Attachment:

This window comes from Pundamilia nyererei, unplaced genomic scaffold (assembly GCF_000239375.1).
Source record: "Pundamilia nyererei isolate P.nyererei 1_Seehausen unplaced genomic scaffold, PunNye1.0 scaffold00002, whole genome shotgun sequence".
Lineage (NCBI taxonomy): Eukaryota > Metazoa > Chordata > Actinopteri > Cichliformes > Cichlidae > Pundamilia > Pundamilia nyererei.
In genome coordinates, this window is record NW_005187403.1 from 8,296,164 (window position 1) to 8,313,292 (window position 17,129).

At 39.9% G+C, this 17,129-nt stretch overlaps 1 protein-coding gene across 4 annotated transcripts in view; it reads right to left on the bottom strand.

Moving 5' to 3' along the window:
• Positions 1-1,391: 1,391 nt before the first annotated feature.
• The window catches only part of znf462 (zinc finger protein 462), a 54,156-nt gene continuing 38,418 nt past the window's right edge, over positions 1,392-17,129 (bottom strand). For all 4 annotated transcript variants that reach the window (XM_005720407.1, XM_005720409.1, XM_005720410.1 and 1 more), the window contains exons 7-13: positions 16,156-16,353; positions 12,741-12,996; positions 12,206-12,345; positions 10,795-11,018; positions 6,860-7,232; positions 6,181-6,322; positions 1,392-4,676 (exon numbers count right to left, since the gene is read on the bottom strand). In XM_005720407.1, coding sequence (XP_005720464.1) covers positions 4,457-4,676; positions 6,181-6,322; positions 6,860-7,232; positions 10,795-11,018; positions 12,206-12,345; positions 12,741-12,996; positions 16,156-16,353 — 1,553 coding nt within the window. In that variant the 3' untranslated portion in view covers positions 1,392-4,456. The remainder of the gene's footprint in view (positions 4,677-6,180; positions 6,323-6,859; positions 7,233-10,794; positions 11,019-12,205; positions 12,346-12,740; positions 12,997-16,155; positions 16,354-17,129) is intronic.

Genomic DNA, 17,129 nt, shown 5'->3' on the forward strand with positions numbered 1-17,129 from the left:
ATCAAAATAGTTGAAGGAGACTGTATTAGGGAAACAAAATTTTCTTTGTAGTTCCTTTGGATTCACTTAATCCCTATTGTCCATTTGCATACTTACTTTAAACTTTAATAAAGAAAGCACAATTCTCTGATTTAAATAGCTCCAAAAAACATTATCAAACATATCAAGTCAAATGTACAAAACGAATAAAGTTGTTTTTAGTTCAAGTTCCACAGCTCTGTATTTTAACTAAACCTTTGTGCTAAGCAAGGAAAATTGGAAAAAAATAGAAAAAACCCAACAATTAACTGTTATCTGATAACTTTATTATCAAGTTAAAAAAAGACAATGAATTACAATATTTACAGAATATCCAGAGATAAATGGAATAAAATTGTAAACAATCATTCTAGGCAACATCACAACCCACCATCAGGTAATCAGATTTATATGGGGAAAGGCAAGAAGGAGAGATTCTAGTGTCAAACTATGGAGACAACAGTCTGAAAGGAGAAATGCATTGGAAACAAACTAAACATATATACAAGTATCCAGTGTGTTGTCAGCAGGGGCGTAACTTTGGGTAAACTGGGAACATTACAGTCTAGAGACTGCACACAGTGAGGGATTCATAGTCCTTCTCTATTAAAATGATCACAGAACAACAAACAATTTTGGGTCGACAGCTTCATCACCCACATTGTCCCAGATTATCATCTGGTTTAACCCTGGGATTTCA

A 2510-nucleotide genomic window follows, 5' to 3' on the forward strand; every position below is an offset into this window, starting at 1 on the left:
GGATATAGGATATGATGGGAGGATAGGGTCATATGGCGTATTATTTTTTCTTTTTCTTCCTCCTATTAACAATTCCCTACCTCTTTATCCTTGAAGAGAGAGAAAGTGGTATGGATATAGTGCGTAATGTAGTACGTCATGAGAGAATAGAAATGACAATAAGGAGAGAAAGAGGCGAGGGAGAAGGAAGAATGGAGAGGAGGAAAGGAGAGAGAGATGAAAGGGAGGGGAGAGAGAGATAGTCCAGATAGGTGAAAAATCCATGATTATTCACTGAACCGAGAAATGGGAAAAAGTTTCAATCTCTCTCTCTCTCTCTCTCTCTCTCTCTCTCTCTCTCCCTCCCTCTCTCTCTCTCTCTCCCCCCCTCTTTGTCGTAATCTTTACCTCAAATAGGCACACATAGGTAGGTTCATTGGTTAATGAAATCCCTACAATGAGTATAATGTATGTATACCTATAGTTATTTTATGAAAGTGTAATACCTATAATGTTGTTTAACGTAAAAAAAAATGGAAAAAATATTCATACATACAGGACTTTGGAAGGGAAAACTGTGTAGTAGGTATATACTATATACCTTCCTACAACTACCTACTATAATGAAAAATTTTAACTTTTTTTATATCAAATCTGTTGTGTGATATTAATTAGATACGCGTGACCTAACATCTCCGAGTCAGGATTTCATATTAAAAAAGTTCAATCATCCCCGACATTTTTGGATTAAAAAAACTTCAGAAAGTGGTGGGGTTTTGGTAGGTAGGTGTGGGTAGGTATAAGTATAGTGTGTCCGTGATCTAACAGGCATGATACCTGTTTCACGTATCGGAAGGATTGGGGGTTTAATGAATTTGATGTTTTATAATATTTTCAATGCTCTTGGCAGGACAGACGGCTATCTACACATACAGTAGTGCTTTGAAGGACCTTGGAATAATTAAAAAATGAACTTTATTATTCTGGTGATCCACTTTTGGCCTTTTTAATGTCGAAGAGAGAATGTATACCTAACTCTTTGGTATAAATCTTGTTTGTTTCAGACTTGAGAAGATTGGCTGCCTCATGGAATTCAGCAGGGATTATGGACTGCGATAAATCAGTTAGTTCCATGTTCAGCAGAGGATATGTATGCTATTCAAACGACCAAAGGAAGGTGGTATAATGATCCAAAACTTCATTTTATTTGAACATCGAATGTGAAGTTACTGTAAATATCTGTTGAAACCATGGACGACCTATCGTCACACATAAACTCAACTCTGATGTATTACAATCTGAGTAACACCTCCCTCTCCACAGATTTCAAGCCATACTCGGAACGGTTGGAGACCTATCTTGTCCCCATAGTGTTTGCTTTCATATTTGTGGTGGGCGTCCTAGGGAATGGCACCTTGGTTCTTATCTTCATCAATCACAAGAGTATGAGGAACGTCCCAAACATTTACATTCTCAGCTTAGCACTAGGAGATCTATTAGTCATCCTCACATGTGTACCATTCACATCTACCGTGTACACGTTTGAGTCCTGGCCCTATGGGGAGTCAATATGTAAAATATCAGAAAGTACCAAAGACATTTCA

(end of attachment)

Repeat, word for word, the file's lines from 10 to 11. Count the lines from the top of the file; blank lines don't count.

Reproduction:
ATCAAAATAGTTGAAGGAGACTGTATTAGGGAAACAAAATTTTCTTTGTAGTTCCTTTGGATTCACTTAATCCCTATTGTCCATTTGCATACTTACTTTAAACTTTAATAAAGAAAGCACAATTCTCTGATTTAAATAGCTCCAAAAAACATTATCAAACATATCAAGTCAAATGTACAAAACGAATAAAGTTGTTTTTAGTTCAAGTTCCACAGCTCTGTATTTTAACTAAACCTTTGTGCTAAGCAAGGAAAATTGGAAAAAAATAGAAAAAACCCAACAATTAACTGTTATCTGATAACTTTATTATCAAGTTAAAAAAAGACAATGAATTACAATATTTACAGAATATCCAGAGATAAATGGAATAAAATTGTAAACAATCATTCTAGGCAACATCACAACCCACCATCAGGTAATCAGATTTATATGGGGAAAGGCAAGAAGGAGAGATTCTAGTGTCAAACTATGGAGACAACAGTCTGAAAGGAGAAATGCATTGGAAACAAACTAAACATATATACAAGTATCCAGTGTGTTGTCAGCAGGGGCGTAACTTTGGGTAAACTGGGAACATTACAGTCTAGAGACTGCACACAGTGAGGGATTCATAGTCCTTCTCTATTAAAATGATCACAGAACAACAAACAATTTTGGGTCGACAGCTTCATCACCCACATTGTCCCAGATTATCATCTGGTTTAACCCTGGGATTTCA

A 2510-nucleotide genomic window follows, 5' to 3' on the forward strand; every position below is an offset into this window, starting at 1 on the left: